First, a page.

The Multi-Directional Developer

We know as good software engineers that learning, and continuously upskilling is important to our careers. In fact, it’s important to any career.

But what the hell do we focus on? There’s a seemingly infinite amount of directions and paths to explore and content to learn. Right now I can name at least several things I want to learn more about: Elm, React Native, Rust, Nodebots, C# Core, Android, Futher Swift, Elixir, Go, Queues, Docker, AWS Cloud Formation, AWS EC2, Ruby Gems, …. the list goes on! What do I spend my spare time learning?!?

I’m feeling rather overwhelmed by it. I feel almost paralyzed by the choices in front of me. 

There are so many questions plaguing me. Do I focus on what will help with my day job? How about stuff for future jobs? How about stuff that’s trendy? How do I decipher between what is a trend and what is here to stay? How do I know if I don’t like something vs I am too unmotivated to learn it properly (*cough* pure functional programming *cough*)? How do I get feedback on what I’m learning? How do I find out what I don’t know?

This isn’t a blog for answers — but here’s my current thinking and I’d love to know if I’m on the right track.

Do What You Love

By doing just what you’re interested in doing, you’ll keep doing it in the future. If you take the chance to learn to code iOS apps because you really like iOS apps, then, hey, you might land a job doing it, and you’ll be doing what you love and getting paid for it. There’s no point learning JS if you don’t “see” yourself being a frontend Guru. If, for example, you’re put off by the weaknesses of the language and having to worry about browser versions, then don’t bother. There are people who love that stuff, let them do it. But how do you know what you love?

Give Everything Five Hours

I try to spend at least 5 hours on everything that grabs me. I usually give most of this time to YouTube videos of conference talks of people explaining it. I usually watch a README type talk, followed by some advanced stuff followed by some case studies/lessons learned. This is usually enough. I then seek out the community, read some pull requests, and see what the mood is. Tools are important. Behaviour is important. If you like it, keep going! Get engaged. Attend meetups, read posts, document what you’re doing and keep learning! If it’s not for you, then move onto the next thing.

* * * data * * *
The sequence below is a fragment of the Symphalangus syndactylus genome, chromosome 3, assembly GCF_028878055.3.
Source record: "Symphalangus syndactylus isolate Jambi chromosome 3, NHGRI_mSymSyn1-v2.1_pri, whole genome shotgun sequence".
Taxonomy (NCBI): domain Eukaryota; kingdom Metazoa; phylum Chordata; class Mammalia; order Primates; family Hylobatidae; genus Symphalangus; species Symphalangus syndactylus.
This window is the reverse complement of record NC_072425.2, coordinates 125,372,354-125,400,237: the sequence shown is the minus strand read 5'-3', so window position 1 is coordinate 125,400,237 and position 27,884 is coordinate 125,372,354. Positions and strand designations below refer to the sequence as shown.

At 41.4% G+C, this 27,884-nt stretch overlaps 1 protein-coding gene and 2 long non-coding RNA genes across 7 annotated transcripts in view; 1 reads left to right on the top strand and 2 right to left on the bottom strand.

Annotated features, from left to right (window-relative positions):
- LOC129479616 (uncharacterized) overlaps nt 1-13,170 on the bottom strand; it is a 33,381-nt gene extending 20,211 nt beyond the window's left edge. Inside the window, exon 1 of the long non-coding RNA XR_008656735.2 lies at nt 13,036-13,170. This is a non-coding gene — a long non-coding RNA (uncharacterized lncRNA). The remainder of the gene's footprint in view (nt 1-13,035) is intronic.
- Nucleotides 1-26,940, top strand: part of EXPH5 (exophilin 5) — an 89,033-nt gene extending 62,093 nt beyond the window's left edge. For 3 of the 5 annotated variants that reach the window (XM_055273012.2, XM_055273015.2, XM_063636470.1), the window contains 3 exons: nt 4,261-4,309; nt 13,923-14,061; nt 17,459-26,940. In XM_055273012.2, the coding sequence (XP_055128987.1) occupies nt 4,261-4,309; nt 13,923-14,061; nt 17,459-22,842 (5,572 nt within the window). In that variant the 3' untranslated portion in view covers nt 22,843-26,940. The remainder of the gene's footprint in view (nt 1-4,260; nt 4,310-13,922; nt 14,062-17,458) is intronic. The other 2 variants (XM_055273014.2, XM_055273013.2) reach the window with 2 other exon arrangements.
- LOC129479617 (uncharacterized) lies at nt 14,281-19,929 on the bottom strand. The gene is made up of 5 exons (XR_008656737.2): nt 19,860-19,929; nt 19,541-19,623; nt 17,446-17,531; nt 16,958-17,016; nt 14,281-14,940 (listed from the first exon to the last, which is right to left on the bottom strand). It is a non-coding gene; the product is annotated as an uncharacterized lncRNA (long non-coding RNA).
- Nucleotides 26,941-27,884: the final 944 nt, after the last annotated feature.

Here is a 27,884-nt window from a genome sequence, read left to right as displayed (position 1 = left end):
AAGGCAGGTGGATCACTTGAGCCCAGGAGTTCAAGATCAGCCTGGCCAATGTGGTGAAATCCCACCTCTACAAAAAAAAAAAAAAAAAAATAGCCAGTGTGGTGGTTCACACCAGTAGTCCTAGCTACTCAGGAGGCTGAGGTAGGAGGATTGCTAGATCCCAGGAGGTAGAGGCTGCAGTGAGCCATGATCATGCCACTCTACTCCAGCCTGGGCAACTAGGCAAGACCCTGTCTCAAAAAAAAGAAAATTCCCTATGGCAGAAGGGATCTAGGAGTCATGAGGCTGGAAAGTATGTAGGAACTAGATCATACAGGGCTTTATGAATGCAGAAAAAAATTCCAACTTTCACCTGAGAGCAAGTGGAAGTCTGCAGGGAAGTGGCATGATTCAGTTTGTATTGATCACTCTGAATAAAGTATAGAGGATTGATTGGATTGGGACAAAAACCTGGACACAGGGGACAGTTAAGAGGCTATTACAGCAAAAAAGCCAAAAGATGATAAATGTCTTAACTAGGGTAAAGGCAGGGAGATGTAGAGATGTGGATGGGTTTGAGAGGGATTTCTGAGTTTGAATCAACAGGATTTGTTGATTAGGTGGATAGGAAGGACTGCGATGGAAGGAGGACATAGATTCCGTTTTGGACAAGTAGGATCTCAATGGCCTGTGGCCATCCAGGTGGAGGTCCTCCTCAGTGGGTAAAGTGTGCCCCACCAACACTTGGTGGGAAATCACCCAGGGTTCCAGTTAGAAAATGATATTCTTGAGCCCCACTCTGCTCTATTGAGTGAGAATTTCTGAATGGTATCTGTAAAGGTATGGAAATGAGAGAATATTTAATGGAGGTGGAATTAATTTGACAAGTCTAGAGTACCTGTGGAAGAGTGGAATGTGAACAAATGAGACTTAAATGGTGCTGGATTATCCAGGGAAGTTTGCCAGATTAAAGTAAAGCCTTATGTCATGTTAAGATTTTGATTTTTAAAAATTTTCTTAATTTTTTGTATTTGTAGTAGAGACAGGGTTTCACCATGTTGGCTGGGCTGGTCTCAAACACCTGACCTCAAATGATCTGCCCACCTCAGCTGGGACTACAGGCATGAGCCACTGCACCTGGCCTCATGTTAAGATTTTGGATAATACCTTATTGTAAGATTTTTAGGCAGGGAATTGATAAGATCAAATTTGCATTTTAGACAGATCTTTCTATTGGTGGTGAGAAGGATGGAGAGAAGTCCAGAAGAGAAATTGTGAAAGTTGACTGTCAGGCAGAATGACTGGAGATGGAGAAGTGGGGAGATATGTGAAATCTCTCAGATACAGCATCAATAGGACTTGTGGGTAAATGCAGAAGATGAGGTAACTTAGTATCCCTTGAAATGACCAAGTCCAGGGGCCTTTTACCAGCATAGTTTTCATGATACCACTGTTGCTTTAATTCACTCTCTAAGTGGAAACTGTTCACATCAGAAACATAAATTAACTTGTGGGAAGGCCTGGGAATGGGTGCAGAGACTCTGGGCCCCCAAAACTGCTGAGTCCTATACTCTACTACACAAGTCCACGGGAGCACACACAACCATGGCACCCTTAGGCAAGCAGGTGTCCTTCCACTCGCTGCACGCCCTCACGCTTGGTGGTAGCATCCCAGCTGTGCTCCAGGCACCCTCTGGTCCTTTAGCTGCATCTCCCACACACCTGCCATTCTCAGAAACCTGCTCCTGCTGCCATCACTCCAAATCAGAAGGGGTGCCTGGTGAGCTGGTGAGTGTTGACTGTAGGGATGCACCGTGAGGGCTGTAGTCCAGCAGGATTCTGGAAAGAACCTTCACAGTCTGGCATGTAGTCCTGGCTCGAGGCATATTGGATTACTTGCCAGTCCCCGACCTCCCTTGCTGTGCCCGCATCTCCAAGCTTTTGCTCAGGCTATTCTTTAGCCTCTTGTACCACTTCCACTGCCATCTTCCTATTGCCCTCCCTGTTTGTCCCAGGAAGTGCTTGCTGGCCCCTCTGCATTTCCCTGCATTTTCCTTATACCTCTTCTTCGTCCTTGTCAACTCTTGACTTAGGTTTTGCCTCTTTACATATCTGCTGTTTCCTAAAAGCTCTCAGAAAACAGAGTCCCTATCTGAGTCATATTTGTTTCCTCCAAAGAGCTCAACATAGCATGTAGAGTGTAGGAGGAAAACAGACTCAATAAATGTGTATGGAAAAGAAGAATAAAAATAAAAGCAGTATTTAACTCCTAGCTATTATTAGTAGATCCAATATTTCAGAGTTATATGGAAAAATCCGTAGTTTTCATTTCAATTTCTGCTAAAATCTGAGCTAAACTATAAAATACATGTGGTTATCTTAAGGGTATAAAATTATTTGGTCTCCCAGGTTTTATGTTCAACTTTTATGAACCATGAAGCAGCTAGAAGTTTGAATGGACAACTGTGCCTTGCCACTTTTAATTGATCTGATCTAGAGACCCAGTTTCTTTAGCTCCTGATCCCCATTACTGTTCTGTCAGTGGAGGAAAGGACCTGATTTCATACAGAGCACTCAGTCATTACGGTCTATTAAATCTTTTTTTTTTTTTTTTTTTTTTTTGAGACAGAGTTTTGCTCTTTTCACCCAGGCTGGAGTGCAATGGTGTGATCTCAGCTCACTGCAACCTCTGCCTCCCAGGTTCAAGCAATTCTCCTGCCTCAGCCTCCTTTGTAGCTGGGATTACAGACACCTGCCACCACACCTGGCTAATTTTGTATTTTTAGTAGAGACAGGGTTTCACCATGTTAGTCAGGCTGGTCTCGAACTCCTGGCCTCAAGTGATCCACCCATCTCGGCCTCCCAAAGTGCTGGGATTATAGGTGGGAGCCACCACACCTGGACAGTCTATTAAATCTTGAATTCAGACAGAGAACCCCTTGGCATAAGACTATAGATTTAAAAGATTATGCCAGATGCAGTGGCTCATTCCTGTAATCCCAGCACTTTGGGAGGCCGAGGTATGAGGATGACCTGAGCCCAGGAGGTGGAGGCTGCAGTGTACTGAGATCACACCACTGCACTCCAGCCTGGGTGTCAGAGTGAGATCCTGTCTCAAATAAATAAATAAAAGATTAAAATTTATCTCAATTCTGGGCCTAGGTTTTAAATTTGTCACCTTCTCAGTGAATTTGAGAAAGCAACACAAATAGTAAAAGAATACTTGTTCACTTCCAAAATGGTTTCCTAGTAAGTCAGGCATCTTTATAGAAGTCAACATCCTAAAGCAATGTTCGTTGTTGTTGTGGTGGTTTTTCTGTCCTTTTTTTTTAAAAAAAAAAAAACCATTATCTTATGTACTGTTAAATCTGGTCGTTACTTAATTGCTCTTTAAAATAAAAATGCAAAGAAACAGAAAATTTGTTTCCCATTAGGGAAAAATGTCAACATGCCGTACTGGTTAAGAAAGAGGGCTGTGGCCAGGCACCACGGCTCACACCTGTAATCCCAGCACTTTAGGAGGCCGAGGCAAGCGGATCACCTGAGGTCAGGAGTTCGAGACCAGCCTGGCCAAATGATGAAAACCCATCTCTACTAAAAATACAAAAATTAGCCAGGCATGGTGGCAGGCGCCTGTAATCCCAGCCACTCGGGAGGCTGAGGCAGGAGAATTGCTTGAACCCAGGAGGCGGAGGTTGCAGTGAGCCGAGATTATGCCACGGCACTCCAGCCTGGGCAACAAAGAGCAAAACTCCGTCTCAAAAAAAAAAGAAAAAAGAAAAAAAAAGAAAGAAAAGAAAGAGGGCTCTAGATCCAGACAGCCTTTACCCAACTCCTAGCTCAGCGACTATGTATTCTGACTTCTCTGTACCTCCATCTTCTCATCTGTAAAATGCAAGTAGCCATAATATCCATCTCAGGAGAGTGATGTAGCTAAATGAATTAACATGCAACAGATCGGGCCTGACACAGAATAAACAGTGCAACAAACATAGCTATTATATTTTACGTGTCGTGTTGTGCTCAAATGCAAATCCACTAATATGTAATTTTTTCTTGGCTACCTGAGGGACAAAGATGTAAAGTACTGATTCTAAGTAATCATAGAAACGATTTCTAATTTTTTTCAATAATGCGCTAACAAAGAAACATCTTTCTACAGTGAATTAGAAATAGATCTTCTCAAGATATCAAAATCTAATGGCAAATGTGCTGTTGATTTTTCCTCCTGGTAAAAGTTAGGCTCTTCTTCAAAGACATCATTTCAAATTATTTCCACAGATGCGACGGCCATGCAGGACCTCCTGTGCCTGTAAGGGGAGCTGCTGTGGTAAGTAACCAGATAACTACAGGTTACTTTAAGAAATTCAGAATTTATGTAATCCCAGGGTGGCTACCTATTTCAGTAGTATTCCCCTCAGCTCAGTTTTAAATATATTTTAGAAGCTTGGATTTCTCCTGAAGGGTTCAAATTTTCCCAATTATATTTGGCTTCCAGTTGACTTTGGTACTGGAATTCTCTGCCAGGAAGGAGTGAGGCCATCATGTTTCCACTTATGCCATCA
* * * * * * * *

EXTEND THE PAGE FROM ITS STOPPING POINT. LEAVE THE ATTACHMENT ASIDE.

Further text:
Remember 5 hours is less than one hour a day*. You could explore 52 topics in year. Actually that’s a cool idea for next year. 

Get in the Habit

Like everything in life, a bit of pragmatism goes a long way. Follow what interests you, keep reading, but don’t spend all day on Hacker News. Try build a habit to make time for learning. Attend meetups. Read posts. Watch talks. Go to conferences. Subscribe to newsletters. Etc. Make upskilling a part of your life and embrace it.

This part of your career when you’re first starting out is overwhelming. I’m overwhelmed. But I’m still going. And so should you.

This post is part of my Junior Developer Diaries series. You can read other posts and join the mailing list here -

*I totally acknowledge that sort of time isn’t available for everyone, and that’s the privilege of my age speaking, but don’t give up, any time you can spend is better than none.